As July begins, the start of school feels a lot closer. And information about what it’s going to look like is thin on the ground. But as virus case counts climb around the country, it feels awfully unlikely it’s going to look like full in-person learning. So this week I’m sharing top tips for distance learning from some wonderful ELA bloggers. I hope you’ll find lots of ideas and resources that will make fall easier for you.
#1 Use a Digital Class Bookshelf to encourage Reading
From Melissa, at Reading and Writing Haven
Tip: “After school closings, so many teachers, myself included, were feeling a little down about the reading communities we have all worked so hard to develop! With the latest reading research underlining the value of meaningful choice reading, it’s important to find a way to cultivate and extend this inspiring reading environment beyond the school walls. We can read with our students virtually, make online book recommendations and give book talks via FlipGrid and Padlet, or even create Bitmoji classrooms that can serve as a visual landing page for everything we include in our online reading communities.
My favorite way to encourage students to KEEP reading and monitoring their volume remotely is through a digital class bookshelf. Keeping it simple (because less is more with remote learning), the bookshelf serves a few purposes. Namely, it…
1. helps students focus on building their reading list by recording what they’ve just finished, what they’re currently reading, and what’s up next.
2. provides a digital platform where students can easily comment on and ask questions about one another’s book choices.
3. gives students access to plenty of relevant book recommendations from friends.
Build the digital class bookshelf into your weekly or bi-weekly routine to remind students to go back and update their books, comment on what friends are reading, and add new ideas to their reading lists.”
Tip: “Google Slides makes it easy to create content for our students to use online. It’s not only a platform for creating presentations, but teachers can even use it to create online choice boards. Choice boards allow students to take ownership of their own learning and help keep students motivated because they get to select their own learning paths.”
Learn More on Meredith’s Blog: How to Make a Choice Board on Google Slides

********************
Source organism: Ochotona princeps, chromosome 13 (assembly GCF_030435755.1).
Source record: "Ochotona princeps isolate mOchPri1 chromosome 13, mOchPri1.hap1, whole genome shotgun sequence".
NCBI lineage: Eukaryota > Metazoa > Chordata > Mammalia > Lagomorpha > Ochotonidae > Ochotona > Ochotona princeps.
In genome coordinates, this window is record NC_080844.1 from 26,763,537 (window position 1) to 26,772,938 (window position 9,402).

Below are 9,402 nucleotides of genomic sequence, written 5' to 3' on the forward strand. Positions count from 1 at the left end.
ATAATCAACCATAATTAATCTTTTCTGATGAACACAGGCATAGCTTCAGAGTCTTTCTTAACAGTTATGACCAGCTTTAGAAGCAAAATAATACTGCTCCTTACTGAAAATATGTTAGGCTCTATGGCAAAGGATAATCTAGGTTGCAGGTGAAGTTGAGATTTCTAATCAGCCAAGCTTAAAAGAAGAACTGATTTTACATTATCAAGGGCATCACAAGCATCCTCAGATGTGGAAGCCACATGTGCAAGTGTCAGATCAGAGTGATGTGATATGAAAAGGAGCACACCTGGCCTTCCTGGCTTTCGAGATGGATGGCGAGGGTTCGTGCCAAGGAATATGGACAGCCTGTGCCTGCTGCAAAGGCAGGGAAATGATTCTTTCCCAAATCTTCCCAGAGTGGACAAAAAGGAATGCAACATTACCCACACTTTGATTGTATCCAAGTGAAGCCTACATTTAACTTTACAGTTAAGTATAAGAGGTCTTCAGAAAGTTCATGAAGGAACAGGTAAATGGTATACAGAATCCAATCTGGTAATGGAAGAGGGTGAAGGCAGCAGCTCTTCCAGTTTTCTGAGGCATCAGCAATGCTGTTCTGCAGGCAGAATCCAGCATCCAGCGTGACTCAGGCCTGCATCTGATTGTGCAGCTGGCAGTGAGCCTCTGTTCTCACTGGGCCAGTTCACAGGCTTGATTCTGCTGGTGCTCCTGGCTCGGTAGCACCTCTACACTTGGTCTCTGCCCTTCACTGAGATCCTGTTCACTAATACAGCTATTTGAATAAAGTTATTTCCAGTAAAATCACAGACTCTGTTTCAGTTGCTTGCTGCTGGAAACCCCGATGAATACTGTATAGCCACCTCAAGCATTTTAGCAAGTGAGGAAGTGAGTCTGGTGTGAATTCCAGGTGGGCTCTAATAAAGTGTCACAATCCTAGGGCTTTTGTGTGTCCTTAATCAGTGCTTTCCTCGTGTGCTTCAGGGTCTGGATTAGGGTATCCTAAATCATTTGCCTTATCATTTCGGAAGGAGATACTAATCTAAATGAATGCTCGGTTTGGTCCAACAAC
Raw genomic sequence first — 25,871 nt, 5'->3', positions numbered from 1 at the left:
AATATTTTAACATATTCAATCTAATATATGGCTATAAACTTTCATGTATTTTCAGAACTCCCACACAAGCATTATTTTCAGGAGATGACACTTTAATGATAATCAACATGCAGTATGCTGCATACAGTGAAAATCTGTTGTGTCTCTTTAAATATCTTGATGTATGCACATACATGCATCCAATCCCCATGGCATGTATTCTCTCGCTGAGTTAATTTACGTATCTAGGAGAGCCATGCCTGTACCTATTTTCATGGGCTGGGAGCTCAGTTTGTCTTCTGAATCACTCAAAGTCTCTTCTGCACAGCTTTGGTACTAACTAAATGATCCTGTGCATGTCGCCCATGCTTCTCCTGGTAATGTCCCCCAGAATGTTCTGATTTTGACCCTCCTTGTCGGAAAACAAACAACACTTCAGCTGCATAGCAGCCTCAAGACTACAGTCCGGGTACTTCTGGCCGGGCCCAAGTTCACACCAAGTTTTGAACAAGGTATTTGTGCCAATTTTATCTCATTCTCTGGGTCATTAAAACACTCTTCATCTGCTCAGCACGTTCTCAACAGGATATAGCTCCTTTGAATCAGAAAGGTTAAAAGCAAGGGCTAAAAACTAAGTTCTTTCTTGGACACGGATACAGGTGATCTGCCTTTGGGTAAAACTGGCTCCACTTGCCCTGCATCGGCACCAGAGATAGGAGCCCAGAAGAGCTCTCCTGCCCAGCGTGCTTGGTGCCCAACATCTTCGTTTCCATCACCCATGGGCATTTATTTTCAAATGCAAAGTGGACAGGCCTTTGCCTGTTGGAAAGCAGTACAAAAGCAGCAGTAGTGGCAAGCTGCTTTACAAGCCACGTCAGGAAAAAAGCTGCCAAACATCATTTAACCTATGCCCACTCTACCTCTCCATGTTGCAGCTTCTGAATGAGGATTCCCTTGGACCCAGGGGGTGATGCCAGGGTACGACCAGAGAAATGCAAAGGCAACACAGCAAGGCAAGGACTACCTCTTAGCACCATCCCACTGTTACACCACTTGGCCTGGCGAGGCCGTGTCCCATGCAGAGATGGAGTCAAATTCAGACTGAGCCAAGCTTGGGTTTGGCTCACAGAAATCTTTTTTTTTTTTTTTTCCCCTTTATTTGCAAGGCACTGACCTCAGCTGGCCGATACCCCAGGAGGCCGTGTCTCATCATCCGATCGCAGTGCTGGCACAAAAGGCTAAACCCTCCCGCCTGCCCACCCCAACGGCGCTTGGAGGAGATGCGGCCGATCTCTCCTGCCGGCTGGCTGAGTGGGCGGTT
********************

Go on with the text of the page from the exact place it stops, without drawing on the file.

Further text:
#3 Guide Students in Using Digital Planners
From Amanda, at Engaging and Effective
Tip: “Help students learn to use a digital planner to keep track of their assignments and Zoom meetings. Students used to move through their days with bells telling them when to move on to their next class. They don’t have that anymore. They are at home trying to organize all these online meetings and new deadlines. First period is now an 11am Zoom meeting, and instead of assignments being due when students get to class, assignments are suddenly due at midnight, 8 am, or any other time during the day. This is a challenge for our students who often struggle with executive functioning skills: organization, working memory, and time management to name a few. A digital planner can really help out – especially when teachers take time to model with students how to use it and remind students to use it. Instead of just saying, ‘This assignment is due tomorrow at noon’ add on ‘now everyone take a few minutes to update your digital planners with your latest assignments.'”
Learn more on Amanda’s Blog: Digital Student Planner
#4: Try Digital Poetry Choice Boards
From Amanda, at Mud and Ink Teaching
Tip: “Two major goals for teachers during distance learning have been 1) offering student choice and 2) finding ways to let students be creative. I found that a poetry digital choice board was an excellent way to both teach and assess poetry. A choice board gives students a unique way to be loosely guided through exploring poetry and writing creatively.”
Learn more on Amanda’s Youtube Channel: How to Make a Digital Poetry Choice Board
#5 Help Kids get off-screen with Sketchnotes